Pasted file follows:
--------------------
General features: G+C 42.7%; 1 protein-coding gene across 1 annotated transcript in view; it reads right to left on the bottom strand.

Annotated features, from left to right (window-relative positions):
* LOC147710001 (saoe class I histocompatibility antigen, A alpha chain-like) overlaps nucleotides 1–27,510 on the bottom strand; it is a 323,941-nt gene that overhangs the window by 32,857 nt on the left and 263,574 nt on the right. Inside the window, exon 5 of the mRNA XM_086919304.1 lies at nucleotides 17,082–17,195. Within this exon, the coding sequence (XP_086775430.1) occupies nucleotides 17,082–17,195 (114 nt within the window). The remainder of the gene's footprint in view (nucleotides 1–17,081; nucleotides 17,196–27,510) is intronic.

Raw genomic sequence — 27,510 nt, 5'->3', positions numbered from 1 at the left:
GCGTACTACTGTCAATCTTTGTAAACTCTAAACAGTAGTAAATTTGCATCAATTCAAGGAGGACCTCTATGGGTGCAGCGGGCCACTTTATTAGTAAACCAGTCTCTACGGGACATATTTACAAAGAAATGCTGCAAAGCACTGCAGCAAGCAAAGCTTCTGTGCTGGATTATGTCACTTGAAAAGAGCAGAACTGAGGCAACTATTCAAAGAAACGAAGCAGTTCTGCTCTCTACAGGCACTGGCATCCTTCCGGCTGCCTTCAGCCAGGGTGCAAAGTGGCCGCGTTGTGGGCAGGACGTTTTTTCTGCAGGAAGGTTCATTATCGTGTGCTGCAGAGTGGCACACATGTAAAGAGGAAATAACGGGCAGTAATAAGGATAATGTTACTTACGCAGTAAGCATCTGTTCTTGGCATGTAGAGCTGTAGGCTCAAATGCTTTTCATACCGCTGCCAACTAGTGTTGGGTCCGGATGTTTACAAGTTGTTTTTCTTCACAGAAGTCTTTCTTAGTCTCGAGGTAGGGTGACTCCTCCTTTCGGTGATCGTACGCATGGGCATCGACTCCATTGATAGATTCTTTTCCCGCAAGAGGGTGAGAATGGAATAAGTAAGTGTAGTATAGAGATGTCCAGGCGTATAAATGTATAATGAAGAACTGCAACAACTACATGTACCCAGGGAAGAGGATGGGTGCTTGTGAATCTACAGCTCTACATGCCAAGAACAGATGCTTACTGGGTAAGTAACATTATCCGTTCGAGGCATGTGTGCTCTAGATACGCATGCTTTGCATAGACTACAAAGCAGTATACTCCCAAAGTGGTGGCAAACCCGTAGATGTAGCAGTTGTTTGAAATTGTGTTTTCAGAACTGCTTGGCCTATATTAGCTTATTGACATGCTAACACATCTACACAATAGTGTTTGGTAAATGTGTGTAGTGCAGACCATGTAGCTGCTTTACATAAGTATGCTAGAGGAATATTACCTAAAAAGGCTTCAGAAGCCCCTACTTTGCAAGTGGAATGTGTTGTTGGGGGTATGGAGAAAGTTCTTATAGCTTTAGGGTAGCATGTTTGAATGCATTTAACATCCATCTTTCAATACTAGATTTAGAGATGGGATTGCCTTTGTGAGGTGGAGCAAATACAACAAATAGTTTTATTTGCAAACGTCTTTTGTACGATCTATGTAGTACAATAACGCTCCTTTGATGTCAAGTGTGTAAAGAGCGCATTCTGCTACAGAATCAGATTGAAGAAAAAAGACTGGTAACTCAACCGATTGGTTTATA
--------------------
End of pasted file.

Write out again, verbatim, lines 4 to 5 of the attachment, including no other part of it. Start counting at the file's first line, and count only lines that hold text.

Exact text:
Raw genomic sequence — 27,510 nt, 5'->3', positions numbered from 1 at the left:
GCGTACTACTGTCAATCTTTGTAAACTCTAAACAGTAGTAAATTTGCATCAATTCAAGGAGGACCTCTATGGGTGCAGCGGGCCACTTTATTAGTAAACCAGTCTCTACGGGACATATTTACAAAGAAATGCTGCAAAGCACTGCAGCAAGCAAAGCTTCTGTGCTGGATTATGTCACTTGAAAAGAGCAGAACTGAGGCAACTATTCAAAGAAACGAAGCAGTTCTGCTCTCTACAGGCACTGGCATCCTTCCGGCTGCCTTCAGCCAGGGTGCAAAGTGGCCGCGTTGTGGGCAGGACGTTTTTTCTGCAGGAAGGTTCATTATCGTGTGCTGCAGAGTGGCACACATGTAAAGAGGAAATAACGGGCAGTAATAAGGATAATGTTACTTACGCAGTAAGCATCTGTTCTTGGCATGTAGAGCTGTAGGCTCAAATGCTTTTCATACCGCTGCCAACTAGTGTTGGGTCCGGATGTTTACAAGTTGTTTTTCTTCACAGAAGTCTTTCTTAGTCTCGAGGTAGGGTGACTCCTCCTTTCGGTGATCGTACGCATGGGCATCGACTCCATTGATAGATTCTTTTCCCGCAAGAGGGTGAGAATGGAATAAGTAAGTGTAGTATAGAGATGTCCAGGCGTATAAATGTATAATGAAGAACTGCAACAACTACATGTACCCAGGGAAGAGGATGGGTGCTTGTGAATCTACAGCTCTACATGCCAAGAACAGATGCTTACTGGGTAAGTAACATTATCCGTTCGAGGCATGTGTGCTCTAGATACGCATGCTTTGCATAGACTACAAAGCAGTATACTCCCAAAGTGGTGGCAAACCCGTAGATGTAGCAGTTGTTTGAAATTGTGTTTTCAGAACTGCTTGGCCTATATTAGCTTATTGACATGCTAACACATCTACACAATAGTGTTTGGTAAATGTGTGTAGTGCAGACCATGTAGCTGCTTTACATAAGTATGCTAGAGGAATATTACCTAAAAAGGCTTCAGAAGCCCCTACTTTGCAAGTGGAATGTGTTGTTGGGGGTATGGAGAAAGTTCTTATAGCTTTAGGGTAGCATGTTTGAATGCATTTAACATCCATCTTTCAATACTAGATTTAGAGATGGGATTGCCTTTGTGAGGTGGAGCAAATACAACAAATAGTTTTATTTGCAAACGTCTTTTGTACGATCTATGTAGTACAATAACGCTCCTTTGATGTCAAGTGTGTAAAGAGCGCATTCTGCTACAGAATCAGATTGAAGAAAAAAGACTGGTAACTCAACCGATTGGTTTATA